Writing for The Mammoth Times of Mammoth Lakes, Calif., McQuilkin interviews diverse young residents of her hometown of Bridgeport about the town’s famous Fourth of July celebration and the holiday itself. Their answers challenge the simplistic image of Bridgeport as a predominantly white, conservative, patriotic community.
The article, and several of the interview subjects, acknowledge the importance of the annual celebration to the town’s economy. However, McQuilken writes, “[n]ot everyone believes in the ‘hyper-patriotism’ exhibited by so many on the Fourth of July. Instead, many believe that the holiday represents much of what flaws our nation, and they say, the day should instead be a day focused on education about the violence and oppression that are also part of the history of America, as well as what a path towards a more just and equal future could look like.”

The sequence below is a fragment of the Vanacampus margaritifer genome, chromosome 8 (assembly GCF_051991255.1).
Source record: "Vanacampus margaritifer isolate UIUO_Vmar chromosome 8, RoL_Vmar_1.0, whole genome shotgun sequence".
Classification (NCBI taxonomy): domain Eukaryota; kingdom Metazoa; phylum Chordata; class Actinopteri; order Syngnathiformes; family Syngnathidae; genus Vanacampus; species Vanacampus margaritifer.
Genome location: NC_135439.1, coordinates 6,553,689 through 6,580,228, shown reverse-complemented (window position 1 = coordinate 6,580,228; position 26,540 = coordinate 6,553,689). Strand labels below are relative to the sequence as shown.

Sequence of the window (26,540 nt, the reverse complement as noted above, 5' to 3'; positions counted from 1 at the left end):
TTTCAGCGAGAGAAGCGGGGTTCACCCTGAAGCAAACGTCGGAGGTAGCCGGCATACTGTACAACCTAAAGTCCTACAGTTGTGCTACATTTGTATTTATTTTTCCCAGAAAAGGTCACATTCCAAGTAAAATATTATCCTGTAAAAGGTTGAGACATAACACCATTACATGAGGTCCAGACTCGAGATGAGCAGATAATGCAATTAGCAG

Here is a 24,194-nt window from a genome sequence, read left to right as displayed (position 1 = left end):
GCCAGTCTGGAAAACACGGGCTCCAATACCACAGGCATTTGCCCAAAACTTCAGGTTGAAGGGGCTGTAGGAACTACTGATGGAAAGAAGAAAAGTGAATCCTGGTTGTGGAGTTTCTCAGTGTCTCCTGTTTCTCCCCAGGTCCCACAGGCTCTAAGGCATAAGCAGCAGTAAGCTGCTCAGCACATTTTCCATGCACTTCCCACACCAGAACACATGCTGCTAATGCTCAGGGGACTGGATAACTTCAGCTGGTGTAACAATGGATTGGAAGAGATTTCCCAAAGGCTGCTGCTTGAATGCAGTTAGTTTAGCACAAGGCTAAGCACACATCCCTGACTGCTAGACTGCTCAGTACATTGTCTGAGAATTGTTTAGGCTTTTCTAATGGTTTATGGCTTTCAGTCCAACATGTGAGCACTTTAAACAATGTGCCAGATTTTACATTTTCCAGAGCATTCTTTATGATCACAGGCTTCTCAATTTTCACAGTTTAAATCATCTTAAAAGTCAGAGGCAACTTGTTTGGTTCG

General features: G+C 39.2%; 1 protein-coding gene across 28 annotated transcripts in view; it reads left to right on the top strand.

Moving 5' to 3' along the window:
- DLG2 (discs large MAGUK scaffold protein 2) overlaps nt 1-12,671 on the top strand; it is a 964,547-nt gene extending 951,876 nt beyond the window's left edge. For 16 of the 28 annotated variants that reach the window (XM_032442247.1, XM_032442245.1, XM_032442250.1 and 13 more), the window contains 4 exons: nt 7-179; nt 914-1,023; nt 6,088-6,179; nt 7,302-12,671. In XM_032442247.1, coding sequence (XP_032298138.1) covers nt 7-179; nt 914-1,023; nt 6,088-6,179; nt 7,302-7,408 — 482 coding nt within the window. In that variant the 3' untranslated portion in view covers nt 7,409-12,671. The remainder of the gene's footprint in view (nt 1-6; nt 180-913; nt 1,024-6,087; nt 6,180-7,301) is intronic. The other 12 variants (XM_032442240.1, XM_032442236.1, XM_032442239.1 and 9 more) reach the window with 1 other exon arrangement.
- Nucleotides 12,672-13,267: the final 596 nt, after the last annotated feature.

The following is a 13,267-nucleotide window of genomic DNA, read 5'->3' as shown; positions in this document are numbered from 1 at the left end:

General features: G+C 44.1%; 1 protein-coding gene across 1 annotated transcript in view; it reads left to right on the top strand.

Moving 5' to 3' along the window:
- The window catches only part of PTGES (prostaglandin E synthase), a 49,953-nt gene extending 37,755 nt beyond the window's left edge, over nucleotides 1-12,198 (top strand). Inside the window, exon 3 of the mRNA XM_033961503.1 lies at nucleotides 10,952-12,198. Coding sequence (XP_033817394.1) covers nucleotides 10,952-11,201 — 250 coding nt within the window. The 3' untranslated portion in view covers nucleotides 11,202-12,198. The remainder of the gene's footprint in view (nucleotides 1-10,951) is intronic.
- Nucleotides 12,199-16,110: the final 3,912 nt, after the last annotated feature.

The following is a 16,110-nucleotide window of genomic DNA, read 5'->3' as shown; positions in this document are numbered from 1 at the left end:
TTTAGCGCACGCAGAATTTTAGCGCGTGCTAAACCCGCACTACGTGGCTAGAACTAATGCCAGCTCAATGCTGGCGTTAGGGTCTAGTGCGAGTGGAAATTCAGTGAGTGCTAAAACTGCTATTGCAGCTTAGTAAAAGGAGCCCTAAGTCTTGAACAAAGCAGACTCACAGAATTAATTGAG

“Layered and complex, these reflections on the Fourth of July overlap and diverge, and present a multitude of paradoxes,” McQuilken continues. “For the newest generation of Bridgeport locals who grew up within that paradox, radically rethinking the very purpose of that celebration, I think, provides many with something like hope.”